As requested above, provide your corrective action plan that describes your commitment, procedures, actions, and controls to ensure data integrity. This plan should include the corrective actions implemented to ensure that all managers, supervisors, and quality unit personnel are properly trained in detecting data integrity and manipulation issues. The investigation should provide detailed descriptions of other incidents where your quality unit failed to ensure proper testing of materials and should include a retrospective review of all test results generated by your laboratory personnel. If other instances of missing, inaccurate or unreliable test results are found, your investigation should assess the impact of these discrepancies on the quality of the drug products manufactured at your facility. Provide the documentation of specific training offered to all employees regarding the importance of following CGMP and ensuring that all required tests are performed.
 
We highly recommend that you hire a third party auditor, with experience in detecting data integrity problems, to assist you with this evaluation and to assist with your overall compliance with CGMP. It is your responsibility to ensure that data generated during operations is accurate and that the results reported are a true representation of the quality of your drug products. In response to this letter, provide a list of all the batches of drug products shipped to the U.S. market that relied upon missing, inaccurate, or unreliable test data.
 
Your data integrity consultant should:
 
1.    Identify any historical period(s) during which inaccurate data reporting occurred at your facilities. 
 
2.    Identify and interview your current employees who were employed prior to, during, or immediately after the relevant period(s) to identify activities, systems, procedures, and management behaviors that may have resulted in or contributed to inaccurate data reporting.
 
3.    Identify former employees who departed prior to, during, or after the relevant period(s) and make diligent efforts to interview them to determine whether they possess any relevant information regarding any inaccurate data reporting.
 
4.    Determine whether other evidence supports the information gathered during the interviews, and determine whether additional facilities were involved in or affected by inaccurate data reporting.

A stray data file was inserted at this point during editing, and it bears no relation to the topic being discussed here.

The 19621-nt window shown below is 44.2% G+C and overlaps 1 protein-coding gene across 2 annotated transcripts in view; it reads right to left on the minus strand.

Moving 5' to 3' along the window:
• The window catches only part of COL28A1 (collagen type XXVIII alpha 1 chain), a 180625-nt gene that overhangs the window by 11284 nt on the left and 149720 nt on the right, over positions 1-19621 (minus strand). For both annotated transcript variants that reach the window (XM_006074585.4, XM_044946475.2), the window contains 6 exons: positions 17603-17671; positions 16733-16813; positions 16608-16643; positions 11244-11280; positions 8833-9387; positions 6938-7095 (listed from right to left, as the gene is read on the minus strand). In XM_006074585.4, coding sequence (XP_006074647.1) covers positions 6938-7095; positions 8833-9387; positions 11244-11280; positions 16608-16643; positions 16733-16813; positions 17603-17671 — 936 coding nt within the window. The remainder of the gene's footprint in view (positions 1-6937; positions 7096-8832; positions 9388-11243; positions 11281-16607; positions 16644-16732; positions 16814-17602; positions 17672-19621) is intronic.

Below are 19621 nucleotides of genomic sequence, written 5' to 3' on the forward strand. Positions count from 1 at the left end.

5.    Use organizational charts and SOPs to identify the specific managers in place when the inaccurate data reporting was occurring and determine the extent of top and middle management involvement in or awareness of data manipulation.
 
6.    Determine whether any individual managers identified in item (5) above are still in a position to influence data integrity with respect to CGMP requirements or the submission of applications; and establish procedures to expand your internal review to any other facilities determined to be involved in or affected by the inaccurate data reporting.
 
Until all corrections have been completed and FDA has confirmed corrections of the violations and your firm’s compliance with CGMP, FDA may withhold approval of any new applications or supplements listing your firm as a drug product manufacturer. In addition, your failure to correct these violations may result in FDA refusing admission of articles manufactured at Wockhardt Limited (FEI 3002808503) located at L-1, M.I.D.C. area, Chikalthana, Aurangabad, Maharashtra, India and Wockhardt Limited (FEI 3004540156) located in B-15/2, M.I.D.C. area, Waluj, Aurangabad Maharashtra, India into the United States under Section 801(a)(3) of the Act, 21 U.S.C. 381(a)(3). The articles may be subject to refusal of admission pursuant to Section 801(a)(3) of the Act, 21 U.S.C. 381(a)(3), in that the methods and controls used in their manufacture do not appear to conform to CGMP within the meaning of Section 501(a)(2)(B) of the Act, 21 U.S.C. 351(a)(2)(B). 
 
Within fifteen working days of receipt of this letter, please notify this office in writing of the specific steps that you have taken to correct and prevent the recurrence of violations, and provide copies of supporting documentation. If you cannot complete corrective actions within fifteen working days, state the reason for the delay and the date by which you will have completed the corrections. Additionally, if you no longer manufacture or distribute the drug product(s) at issue, provide the date(s) and reason(s) you ceased production. Please identify your responses with FEI # 3002808503 and 3004540156.
 
Please send your reply to: 
 
Rafael Arroyo
Compliance Officer
U.S. Food and Drug Administration
Center for Drug Evaluation and Research
Office of Manufacturing and Product Quality
Division of International Drug Quality
White Oak, Building 51 room 4235
10903 New Hampshire Ave.
Silver Spring, MD 20993
 
 
 
Sincerely,
/S/
Steven J. Lynn
Director
Office of Manufacturing and Product Quality
Office of Compliance
Center for Drug Evaluation and Research